The light structure was on display to an estimated 1 million visitors from December 15 2016 – 8 January 2017 in Amsterdam, the Netherlands.
“Rhizome House” was chosen from 500 submissions worldwide in two categories impacting the water-based Water Colors route and land-based Illuminade route of the festival. Sited at the Hermitage Dock, one of the premier locations along the walkable Illuminade route, the “Rhizome House” light installation is highly visible due to its proximity to the canal, making it observable from the Water Colors boat tours as well.


The innovative design – geometrically derived from nature’s root-like rhizome structures – was a response to this year’s theme of “biomimicry” for Illuminade. Starting from the investigative process of bio-construction and why animals build, the man-made design is biomimetic in principle, inspired by the interconnected systems found in natural organisms.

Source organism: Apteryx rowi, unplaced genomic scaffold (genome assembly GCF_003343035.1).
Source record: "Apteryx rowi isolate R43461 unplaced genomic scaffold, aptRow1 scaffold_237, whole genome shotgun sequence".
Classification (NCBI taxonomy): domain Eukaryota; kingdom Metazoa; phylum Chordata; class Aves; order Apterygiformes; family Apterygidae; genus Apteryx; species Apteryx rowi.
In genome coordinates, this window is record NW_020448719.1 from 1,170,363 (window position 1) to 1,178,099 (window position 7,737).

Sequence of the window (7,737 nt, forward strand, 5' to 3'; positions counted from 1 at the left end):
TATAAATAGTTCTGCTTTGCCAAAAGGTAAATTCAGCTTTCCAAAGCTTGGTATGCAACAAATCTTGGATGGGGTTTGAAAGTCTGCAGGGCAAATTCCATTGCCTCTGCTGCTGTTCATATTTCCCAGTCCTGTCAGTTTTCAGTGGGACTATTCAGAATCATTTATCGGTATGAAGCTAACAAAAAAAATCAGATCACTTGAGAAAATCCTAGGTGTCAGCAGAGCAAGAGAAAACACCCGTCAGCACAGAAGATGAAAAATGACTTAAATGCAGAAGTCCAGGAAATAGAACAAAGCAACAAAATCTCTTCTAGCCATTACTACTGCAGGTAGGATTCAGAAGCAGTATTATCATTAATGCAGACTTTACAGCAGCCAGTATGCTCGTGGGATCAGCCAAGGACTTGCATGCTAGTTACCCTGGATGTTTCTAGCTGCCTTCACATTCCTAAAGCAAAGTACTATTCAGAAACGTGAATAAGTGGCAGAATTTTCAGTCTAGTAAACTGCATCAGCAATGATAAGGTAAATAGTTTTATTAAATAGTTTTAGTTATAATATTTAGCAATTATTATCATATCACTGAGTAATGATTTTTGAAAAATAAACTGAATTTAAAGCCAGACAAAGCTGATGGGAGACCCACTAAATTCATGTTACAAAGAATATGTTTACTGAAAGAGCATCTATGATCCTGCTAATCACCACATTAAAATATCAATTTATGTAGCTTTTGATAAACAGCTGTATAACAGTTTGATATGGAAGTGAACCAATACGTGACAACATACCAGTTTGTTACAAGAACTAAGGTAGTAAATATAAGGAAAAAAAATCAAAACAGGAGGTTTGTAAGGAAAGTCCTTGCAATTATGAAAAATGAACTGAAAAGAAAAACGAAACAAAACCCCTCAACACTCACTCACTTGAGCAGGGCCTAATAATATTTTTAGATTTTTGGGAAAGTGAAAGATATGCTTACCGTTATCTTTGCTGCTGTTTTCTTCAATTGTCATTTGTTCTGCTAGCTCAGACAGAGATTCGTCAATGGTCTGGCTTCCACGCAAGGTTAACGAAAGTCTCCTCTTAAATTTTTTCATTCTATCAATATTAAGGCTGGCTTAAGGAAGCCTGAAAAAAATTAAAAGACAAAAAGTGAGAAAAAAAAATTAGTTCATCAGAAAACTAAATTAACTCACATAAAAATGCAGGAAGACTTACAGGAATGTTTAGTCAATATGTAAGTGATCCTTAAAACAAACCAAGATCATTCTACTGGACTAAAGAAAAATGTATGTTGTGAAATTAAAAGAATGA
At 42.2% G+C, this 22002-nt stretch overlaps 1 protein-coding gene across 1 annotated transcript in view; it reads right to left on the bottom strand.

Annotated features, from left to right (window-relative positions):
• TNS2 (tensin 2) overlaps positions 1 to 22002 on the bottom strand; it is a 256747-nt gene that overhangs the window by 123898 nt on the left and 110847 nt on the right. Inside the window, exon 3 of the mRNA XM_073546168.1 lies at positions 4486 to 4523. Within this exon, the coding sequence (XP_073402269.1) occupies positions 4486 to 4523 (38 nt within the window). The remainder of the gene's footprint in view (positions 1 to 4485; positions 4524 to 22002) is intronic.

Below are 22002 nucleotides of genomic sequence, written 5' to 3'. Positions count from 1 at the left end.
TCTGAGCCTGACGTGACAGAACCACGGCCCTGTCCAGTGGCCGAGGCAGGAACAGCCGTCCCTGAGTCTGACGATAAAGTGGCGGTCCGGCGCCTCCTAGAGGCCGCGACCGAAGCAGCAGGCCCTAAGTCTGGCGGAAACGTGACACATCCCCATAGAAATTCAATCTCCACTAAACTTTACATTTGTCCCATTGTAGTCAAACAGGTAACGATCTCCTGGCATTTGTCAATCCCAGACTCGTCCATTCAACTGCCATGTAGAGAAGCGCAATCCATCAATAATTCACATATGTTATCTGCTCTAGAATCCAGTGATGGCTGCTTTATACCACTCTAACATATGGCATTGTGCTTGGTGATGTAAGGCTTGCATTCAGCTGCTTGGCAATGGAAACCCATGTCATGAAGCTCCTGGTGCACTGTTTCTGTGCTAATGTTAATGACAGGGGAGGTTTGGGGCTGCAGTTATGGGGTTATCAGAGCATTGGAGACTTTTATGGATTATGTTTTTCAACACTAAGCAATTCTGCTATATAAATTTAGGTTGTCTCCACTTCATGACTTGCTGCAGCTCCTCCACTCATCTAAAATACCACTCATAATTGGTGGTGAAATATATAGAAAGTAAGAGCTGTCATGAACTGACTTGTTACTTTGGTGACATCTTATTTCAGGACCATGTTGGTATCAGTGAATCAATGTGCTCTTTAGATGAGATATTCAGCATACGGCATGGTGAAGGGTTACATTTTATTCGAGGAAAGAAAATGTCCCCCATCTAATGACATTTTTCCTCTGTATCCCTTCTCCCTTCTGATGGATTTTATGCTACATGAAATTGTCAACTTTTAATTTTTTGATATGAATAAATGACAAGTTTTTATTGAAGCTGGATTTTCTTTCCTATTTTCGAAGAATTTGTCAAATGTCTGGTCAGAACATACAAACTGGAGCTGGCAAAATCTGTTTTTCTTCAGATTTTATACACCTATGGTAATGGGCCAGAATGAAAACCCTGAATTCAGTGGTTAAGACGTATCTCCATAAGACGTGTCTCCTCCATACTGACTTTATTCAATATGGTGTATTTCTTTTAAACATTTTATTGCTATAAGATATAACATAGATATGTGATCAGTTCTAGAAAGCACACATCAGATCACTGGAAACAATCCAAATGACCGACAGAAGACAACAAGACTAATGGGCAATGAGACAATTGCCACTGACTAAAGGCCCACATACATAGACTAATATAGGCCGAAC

As a result, the light installation contains brilliantly changing RGB light diodes and weather-resistant, translucent high-density polyethylene material parametrically shaped as root structures that grow, branch, and connect. Visitors are encouraged to explore their way through the roots, with light that responds and changes colour when it detects movement.


This is housed within a steel frame that recalls the construction of Dutch canal houses, so that the design serves as a synthesis of the type of structures animals build – homes, traps and displays, forming a thought-provoking, fun and interactive connection between all three.